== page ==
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Brian Margolies, Partner, Traub Lieberman Straus & Shrewsberry LLP
In its recent decision in Scottsdale Insurance Co. v. Pursley, 2012 U.S. App. LEXIS 17437 (11th Cir. Aug. 20, 2012), the United States Court of Appeals for the Eleventh Circuit, applying Georgia law, had occasion to consider the application of a total pollution exclusion in a general liability policy to an underling claim involving fatal inhalation of carbon monoxide.
Scottsdale insured Richard Pursley, a boat mechanic, under a general liability policy for liabilities arising out of his boat engine repair business. It was alleged in the underlying wrongful death lawsuit that Pursley negligently performed repairs on plaintiff's boat, which allowed for exhaust from an onboard generator to enter the boat's engine room and ultimately into other parts of the boat, including the sleeping quarters. One night following Pursley's repairs, the plaintiff turned on the generator to operate the boat's air conditioner, and then went to sleep. He died that night of carbon monoxide poisoning. Scottsdale denied coverage to Pursley in the subsequent wrongful death lawsuit on the basis of its policy's total pollution exclusion, and commenced a declaratory judgment action against Pursley and the underlying plaintiff. The United States District Court for the Northern District of Georgia ruled in favor of Scottsdale.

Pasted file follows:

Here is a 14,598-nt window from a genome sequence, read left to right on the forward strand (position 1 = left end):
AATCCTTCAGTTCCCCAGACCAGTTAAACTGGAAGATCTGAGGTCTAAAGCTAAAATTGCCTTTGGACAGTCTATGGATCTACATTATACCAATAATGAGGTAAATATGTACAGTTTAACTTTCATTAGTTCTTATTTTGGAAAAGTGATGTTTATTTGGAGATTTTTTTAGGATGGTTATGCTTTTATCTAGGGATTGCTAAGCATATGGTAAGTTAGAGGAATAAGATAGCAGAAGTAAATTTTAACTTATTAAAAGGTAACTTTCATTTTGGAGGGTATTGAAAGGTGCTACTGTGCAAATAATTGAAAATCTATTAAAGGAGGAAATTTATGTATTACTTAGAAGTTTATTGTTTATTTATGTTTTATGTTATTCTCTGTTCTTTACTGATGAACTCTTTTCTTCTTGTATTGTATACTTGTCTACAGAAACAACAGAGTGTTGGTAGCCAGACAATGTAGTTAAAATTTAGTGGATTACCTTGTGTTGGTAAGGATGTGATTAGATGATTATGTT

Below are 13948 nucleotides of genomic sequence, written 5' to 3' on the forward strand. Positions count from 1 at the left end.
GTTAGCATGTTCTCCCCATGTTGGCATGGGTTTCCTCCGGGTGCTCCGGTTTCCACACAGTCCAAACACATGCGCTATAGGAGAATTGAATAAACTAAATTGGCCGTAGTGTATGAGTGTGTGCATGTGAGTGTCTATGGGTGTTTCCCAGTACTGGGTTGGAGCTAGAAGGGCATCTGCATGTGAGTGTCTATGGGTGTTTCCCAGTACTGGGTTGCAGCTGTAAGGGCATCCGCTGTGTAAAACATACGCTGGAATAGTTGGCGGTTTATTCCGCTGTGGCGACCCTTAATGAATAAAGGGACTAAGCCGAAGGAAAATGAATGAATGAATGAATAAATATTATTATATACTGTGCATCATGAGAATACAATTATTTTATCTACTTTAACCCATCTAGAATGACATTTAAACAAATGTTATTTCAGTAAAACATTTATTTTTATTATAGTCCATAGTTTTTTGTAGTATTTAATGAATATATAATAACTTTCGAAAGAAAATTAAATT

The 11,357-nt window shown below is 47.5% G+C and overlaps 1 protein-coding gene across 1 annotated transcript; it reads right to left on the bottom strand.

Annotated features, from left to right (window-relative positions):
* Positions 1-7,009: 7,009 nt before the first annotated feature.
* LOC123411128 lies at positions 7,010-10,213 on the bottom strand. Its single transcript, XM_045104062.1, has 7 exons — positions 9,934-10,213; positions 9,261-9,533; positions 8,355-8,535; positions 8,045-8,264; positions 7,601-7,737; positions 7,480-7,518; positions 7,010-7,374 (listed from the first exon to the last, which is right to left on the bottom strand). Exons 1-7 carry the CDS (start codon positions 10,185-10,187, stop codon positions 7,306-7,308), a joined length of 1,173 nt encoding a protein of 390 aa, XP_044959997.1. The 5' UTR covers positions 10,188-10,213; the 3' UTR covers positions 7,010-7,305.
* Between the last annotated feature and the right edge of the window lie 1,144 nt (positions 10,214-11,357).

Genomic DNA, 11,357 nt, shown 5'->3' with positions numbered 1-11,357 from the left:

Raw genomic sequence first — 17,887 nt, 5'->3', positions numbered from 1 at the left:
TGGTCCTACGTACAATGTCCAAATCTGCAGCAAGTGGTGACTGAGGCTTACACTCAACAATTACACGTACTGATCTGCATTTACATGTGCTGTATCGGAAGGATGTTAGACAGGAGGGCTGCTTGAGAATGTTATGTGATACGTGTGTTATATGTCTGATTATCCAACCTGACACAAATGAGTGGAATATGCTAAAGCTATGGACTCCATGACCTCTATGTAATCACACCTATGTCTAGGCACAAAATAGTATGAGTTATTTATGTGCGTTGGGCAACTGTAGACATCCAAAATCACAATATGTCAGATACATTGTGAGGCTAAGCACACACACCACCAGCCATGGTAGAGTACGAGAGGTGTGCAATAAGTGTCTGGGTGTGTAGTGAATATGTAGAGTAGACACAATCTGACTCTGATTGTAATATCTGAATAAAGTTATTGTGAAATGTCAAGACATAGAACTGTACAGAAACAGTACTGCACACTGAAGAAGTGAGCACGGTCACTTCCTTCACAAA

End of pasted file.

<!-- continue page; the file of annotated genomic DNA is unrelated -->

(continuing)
On appeal, the underlying plaintiff argued, among other things, that the lower court's application of the pollution exclusion ignored the historical purpose of the exclusion as well as Georgia public policy. The Eleventh Circuit, however, observed that in Reed v. Auto-Owners Ins. Co., 667 S.E.2d 90 (Ga. 2008), the Georgia Supreme Court held that the pollution exclusion applied to a carbon monoxide poisoning claim arising out of the insured's maintenance of a rental house. Specifically, the Reed court rejected the insured's contention that the pollution exclusion is limited to matters considered traditional environmental pollution. Thus, finding the underlying facts analogous to those in Reed, the Eleventh Circuit held that the exclusion applied to bar coverage.
Read more at the Traub Lieberman Insurance Law Blog, Edited by Brian Margolies.
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